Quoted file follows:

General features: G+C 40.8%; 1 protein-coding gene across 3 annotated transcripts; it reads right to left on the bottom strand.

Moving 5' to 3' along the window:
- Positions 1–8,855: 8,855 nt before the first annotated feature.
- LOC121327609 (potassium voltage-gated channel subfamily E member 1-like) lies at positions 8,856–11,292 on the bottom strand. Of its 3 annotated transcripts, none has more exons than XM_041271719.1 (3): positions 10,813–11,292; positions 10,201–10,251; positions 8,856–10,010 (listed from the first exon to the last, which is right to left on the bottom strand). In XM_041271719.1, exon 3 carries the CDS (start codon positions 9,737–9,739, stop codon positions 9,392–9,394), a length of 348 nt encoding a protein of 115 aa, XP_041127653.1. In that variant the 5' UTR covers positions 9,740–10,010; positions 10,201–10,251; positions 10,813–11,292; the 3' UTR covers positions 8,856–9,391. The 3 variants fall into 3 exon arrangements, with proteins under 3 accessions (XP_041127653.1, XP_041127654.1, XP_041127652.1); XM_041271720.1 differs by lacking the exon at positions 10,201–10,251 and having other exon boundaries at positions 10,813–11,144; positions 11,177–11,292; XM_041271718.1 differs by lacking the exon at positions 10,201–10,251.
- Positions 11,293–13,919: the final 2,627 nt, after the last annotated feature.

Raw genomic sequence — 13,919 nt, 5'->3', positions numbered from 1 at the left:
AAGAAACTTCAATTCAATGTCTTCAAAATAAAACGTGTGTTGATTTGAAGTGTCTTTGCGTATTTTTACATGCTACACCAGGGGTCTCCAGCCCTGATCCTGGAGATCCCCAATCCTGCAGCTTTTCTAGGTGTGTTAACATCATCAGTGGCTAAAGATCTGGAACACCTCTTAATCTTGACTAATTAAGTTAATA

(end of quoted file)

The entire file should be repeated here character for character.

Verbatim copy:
General features: G+C 40.8%; 1 protein-coding gene across 3 annotated transcripts; it reads right to left on the bottom strand.

Moving 5' to 3' along the window:
- Positions 1–8,855: 8,855 nt before the first annotated feature.
- LOC121327609 (potassium voltage-gated channel subfamily E member 1-like) lies at positions 8,856–11,292 on the bottom strand. Of its 3 annotated transcripts, none has more exons than XM_041271719.1 (3): positions 10,813–11,292; positions 10,201–10,251; positions 8,856–10,010 (listed from the first exon to the last, which is right to left on the bottom strand). In XM_041271719.1, exon 3 carries the CDS (start codon positions 9,737–9,739, stop codon positions 9,392–9,394), a length of 348 nt encoding a protein of 115 aa, XP_041127653.1. In that variant the 5' UTR covers positions 9,740–10,010; positions 10,201–10,251; positions 10,813–11,292; the 3' UTR covers positions 8,856–9,391. The 3 variants fall into 3 exon arrangements, with proteins under 3 accessions (XP_041127653.1, XP_041127654.1, XP_041127652.1); XM_041271720.1 differs by lacking the exon at positions 10,201–10,251 and having other exon boundaries at positions 10,813–11,144; positions 11,177–11,292; XM_041271718.1 differs by lacking the exon at positions 10,201–10,251.
- Positions 11,293–13,919: the final 2,627 nt, after the last annotated feature.

Raw genomic sequence — 13,919 nt, 5'->3', positions numbered from 1 at the left:
AAGAAACTTCAATTCAATGTCTTCAAAATAAAACGTGTGTTGATTTGAAGTGTCTTTGCGTATTTTTACATGCTACACCAGGGGTCTCCAGCCCTGATCCTGGAGATCCCCAATCCTGCAGCTTTTCTAGGTGTGTTAACATCATCAGTGGCTAAAGATCTGGAACACCTCTTAATCTTGACTAATTAAGTTAATA